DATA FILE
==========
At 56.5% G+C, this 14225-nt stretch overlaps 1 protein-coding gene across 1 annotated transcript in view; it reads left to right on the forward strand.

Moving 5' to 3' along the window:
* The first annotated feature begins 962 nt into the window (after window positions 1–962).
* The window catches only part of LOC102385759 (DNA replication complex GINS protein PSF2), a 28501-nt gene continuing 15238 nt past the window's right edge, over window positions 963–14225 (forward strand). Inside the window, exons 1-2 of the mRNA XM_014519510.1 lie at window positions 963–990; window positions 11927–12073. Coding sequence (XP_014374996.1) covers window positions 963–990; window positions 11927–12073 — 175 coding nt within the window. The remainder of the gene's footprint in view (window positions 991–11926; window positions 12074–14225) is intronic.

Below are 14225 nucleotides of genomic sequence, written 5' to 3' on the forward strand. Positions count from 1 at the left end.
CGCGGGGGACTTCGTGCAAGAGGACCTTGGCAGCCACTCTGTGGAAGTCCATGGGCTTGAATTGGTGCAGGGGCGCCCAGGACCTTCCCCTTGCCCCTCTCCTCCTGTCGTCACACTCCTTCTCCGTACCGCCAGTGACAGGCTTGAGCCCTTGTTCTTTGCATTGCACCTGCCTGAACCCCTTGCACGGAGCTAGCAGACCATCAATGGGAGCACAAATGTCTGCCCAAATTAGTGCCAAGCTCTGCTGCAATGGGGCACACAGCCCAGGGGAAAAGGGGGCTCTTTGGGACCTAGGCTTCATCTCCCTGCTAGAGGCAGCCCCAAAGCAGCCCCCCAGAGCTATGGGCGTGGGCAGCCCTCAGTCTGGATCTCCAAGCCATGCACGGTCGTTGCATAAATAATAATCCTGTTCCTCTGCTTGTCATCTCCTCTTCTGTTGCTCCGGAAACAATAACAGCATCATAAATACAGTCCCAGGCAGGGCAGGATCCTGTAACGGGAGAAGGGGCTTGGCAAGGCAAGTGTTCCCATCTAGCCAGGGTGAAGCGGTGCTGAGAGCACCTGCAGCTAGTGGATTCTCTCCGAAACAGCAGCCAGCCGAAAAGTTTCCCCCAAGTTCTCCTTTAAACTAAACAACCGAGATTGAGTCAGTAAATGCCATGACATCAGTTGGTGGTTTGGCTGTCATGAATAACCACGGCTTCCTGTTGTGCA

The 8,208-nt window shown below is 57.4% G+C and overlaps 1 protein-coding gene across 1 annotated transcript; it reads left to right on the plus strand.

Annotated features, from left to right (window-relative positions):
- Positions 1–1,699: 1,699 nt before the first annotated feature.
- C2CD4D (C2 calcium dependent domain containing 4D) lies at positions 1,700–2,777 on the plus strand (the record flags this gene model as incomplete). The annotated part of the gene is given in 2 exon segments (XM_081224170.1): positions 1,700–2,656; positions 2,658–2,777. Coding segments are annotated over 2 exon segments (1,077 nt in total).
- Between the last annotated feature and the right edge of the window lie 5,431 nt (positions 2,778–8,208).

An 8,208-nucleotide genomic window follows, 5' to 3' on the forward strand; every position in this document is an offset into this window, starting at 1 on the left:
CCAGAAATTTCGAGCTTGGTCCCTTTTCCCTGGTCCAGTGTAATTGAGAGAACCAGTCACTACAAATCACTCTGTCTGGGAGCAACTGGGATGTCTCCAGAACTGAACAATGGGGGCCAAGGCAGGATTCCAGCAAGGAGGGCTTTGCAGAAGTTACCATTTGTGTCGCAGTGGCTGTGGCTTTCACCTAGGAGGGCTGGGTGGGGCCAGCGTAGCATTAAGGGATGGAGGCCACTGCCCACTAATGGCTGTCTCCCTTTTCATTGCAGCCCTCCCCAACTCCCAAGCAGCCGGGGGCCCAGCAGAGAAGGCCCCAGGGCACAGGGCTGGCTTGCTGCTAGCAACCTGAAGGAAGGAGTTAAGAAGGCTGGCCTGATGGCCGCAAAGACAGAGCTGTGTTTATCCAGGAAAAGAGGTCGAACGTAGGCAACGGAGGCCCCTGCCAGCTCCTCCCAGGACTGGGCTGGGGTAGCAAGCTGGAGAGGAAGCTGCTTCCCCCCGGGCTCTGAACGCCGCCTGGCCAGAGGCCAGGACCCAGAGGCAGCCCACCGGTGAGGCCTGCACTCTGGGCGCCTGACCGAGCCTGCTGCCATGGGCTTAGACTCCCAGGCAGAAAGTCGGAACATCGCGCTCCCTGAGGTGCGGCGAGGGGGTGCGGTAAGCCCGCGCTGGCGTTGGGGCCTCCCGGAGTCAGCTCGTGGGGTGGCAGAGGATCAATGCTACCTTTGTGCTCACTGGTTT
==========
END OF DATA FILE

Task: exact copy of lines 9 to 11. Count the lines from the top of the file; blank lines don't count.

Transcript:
- Positions 1–1,699: 1,699 nt before the first annotated feature.
- C2CD4D (C2 calcium dependent domain containing 4D) lies at positions 1,700–2,777 on the plus strand (the record flags this gene model as incomplete). The annotated part of the gene is given in 2 exon segments (XM_081224170.1): positions 1,700–2,656; positions 2,658–2,777. Coding segments are annotated over 2 exon segments (1,077 nt in total).
- Between the last annotated feature and the right edge of the window lie 5,431 nt (positions 2,778–8,208).